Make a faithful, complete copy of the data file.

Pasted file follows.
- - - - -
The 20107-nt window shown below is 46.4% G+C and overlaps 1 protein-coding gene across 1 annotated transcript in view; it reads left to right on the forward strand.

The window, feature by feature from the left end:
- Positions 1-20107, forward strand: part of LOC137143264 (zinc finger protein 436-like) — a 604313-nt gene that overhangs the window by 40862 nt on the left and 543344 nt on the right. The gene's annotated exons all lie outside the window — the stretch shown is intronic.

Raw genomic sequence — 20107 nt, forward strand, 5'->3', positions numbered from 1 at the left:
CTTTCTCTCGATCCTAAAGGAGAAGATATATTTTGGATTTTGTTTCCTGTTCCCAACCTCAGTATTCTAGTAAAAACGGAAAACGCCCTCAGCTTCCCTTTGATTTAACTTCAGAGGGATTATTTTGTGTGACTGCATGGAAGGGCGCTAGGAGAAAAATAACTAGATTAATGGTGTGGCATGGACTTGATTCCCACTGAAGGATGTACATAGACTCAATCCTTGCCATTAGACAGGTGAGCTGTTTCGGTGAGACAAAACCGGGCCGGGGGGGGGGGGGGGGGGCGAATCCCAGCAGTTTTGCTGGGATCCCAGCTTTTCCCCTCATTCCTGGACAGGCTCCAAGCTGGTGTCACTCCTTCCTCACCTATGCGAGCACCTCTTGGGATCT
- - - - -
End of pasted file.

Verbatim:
The 20107-nt window shown below is 46.4% G+C and overlaps 1 protein-coding gene across 1 annotated transcript in view; it reads left to right on the forward strand.

The window, feature by feature from the left end:
- Positions 1-20107, forward strand: part of LOC137143264 (zinc finger protein 436-like) — a 604313-nt gene that overhangs the window by 40862 nt on the left and 543344 nt on the right. The gene's annotated exons all lie outside the window — the stretch shown is intronic.

Raw genomic sequence — 20107 nt, forward strand, 5'->3', positions numbered from 1 at the left:
CTTTCTCTCGATCCTAAAGGAGAAGATATATTTTGGATTTTGTTTCCTGTTCCCAACCTCAGTATTCTAGTAAAAACGGAAAACGCCCTCAGCTTCCCTTTGATTTAACTTCAGAGGGATTATTTTGTGTGACTGCATGGAAGGGCGCTAGGAGAAAAATAACTAGATTAATGGTGTGGCATGGACTTGATTCCCACTGAAGGATGTACATAGACTCAATCCTTGCCATTAGACAGGTGAGCTGTTTCGGTGAGACAAAACCGGGCCGGGGGGGGGGGGGGGGGGCGAATCCCAGCAGTTTTGCTGGGATCCCAGCTTTTCCCCTCATTCCTGGACAGGCTCCAAGCTGGTGTCACTCCTTCCTCACCTATGCGAGCACCTCTTGGGATCT